Top tech moments of the decade
We look at the biggest moments of tech from the past 10 years - from Google, to the dotcom bubble, to the arrival of World of Warcraft.
Has there ever been a decade like this for tech?
The boom of the internet has changed everything about our lives, from how we do business to how we trade trivia at the pub. Faster chips at lower costs means we've got the power of a PC in our pockets, taking it all mobile, making phone books, maps and newspapers feel all a bit old-school.
Before the calendar flipped to the year 2000, the tech world was worried about Y2K. Back then, Google was just a search engine. That's pretty much all it did. Indeed, since then, we've welcomed into our lives iPods and iPhones, WOW and the cloud, Wikipedia and netbooks.
Here are our top tech moments of the past decade. We've surely missed a few send us your thoughts at email@example.com or via comments below.
When January 2000 arrived, Google was a popular search engine. That's it. That's what they did.
That changed in October, when AdWords launched the first step of many towards the behemoth it is today, and a key one, as it gave Google the cash to invest in all that R&D. Another significant milestone was the August 2004 IPO, which gave another boost to Google's growing coffers.
Without all that cash, Google couldn't have created wonders like Android and Chrome, Gmail and Docs, Maps and Street View.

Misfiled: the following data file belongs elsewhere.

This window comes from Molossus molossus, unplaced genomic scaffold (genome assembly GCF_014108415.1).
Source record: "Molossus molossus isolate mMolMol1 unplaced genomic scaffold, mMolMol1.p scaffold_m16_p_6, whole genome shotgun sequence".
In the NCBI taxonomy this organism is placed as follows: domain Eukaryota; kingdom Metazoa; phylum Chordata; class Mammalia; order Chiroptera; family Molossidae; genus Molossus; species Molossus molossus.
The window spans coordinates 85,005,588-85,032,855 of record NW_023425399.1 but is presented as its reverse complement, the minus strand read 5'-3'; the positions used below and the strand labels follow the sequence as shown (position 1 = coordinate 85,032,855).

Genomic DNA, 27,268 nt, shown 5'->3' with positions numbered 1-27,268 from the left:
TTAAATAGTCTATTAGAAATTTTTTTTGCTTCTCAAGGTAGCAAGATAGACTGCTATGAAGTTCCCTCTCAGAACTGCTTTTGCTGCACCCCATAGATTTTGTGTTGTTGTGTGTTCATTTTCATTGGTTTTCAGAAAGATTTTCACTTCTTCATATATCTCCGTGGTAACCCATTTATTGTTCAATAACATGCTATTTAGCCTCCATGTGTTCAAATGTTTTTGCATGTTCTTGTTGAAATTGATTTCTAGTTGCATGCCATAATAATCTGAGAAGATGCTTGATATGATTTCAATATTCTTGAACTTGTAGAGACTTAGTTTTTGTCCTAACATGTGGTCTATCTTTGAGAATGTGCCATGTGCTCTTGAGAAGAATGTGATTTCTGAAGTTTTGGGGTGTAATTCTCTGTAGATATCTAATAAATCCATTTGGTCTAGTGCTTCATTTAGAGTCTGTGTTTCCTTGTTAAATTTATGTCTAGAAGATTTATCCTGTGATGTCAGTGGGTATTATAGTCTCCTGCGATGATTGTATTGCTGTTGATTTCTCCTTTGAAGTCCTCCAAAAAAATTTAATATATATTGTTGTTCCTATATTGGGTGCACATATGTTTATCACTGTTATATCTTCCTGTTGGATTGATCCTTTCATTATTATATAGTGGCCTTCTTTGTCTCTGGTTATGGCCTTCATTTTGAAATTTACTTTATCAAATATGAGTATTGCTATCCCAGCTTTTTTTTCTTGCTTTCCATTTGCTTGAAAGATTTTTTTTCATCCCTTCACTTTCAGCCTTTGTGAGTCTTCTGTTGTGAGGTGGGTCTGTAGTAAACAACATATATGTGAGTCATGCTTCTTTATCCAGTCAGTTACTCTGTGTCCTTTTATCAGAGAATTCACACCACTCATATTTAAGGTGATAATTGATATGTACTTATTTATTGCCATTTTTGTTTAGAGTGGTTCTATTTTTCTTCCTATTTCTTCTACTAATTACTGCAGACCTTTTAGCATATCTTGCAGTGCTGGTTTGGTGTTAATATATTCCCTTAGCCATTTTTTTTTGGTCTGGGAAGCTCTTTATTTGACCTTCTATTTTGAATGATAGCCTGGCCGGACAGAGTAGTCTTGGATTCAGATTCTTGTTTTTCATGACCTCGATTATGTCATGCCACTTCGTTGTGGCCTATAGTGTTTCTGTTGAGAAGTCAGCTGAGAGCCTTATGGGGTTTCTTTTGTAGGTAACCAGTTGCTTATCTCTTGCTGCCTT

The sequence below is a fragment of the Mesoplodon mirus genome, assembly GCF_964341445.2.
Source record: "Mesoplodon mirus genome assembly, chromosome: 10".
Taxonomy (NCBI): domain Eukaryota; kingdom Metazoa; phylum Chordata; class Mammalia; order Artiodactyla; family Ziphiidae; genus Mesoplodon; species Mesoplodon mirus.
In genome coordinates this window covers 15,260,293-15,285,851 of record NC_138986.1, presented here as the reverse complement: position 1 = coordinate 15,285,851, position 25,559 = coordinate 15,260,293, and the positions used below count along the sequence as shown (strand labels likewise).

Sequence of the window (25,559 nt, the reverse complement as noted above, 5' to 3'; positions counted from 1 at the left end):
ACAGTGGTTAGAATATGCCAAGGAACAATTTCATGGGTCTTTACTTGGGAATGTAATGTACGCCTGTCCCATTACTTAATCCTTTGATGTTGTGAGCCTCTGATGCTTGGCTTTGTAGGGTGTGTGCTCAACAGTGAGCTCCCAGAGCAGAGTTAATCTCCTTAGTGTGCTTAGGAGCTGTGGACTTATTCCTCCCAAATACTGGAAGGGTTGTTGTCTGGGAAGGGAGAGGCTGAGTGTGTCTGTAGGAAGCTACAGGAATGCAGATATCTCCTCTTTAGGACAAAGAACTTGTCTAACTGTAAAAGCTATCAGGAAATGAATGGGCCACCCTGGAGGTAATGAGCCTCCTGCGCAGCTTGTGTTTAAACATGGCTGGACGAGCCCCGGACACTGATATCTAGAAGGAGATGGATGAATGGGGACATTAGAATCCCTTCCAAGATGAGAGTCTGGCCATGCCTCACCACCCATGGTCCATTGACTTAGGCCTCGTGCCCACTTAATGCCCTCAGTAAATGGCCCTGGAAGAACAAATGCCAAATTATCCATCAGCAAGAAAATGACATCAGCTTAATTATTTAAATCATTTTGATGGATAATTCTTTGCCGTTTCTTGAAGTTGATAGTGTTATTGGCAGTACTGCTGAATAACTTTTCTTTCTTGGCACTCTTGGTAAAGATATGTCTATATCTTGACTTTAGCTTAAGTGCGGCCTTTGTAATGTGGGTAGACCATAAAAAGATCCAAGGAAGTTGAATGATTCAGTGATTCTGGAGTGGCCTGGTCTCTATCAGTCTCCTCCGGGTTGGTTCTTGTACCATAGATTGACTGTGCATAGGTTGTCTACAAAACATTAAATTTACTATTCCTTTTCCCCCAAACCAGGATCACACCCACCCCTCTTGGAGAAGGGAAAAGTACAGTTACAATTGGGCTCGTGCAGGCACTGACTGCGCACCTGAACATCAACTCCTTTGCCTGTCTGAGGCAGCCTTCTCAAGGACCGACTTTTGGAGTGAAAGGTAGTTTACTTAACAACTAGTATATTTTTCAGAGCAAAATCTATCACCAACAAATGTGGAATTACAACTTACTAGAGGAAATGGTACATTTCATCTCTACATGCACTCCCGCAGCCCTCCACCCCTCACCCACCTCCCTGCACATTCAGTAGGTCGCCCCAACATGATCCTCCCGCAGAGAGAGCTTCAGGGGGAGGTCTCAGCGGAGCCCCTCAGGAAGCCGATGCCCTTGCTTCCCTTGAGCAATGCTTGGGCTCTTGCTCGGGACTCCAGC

Love or hate the firm and despite the Don't Be Evil slogan, many aren't happy with the data hoarding it's impossible to imagine the past ten years without thinking of Google.
Of course, it's not exactly going to fade into obscurity in the next decade. With Android already tearing up the mobile space, Google is set to release its very own branded handset. It's not ignoring the PC market, either. The big story this time next year is set to be the likely glut of devices being released running the Chrome OS.
And they were all worth millions! Oh, no. Wait. They weren't.
On 10 March 2000, the NASDAQ Composite hit a new high, double the year before. And then it started to slip, losing nine per cent over just six days. Over the next two years, $5 trillion was wiped off the face of the market.
With a variety of factors hitting the industry, dotcoms those web-based firms that had popped up all over the place started to fold as their venture capital funding ran out, leading to many unemployed IT staff and a lot of deflated expectations.
Talk about a bad way to start a decade. On the upside, once everything calmed down, we were left with the companies that had real staying power, such as eBay and Amazon. And, now everyone and their dog really does have a website they just also have a business model to go with it.
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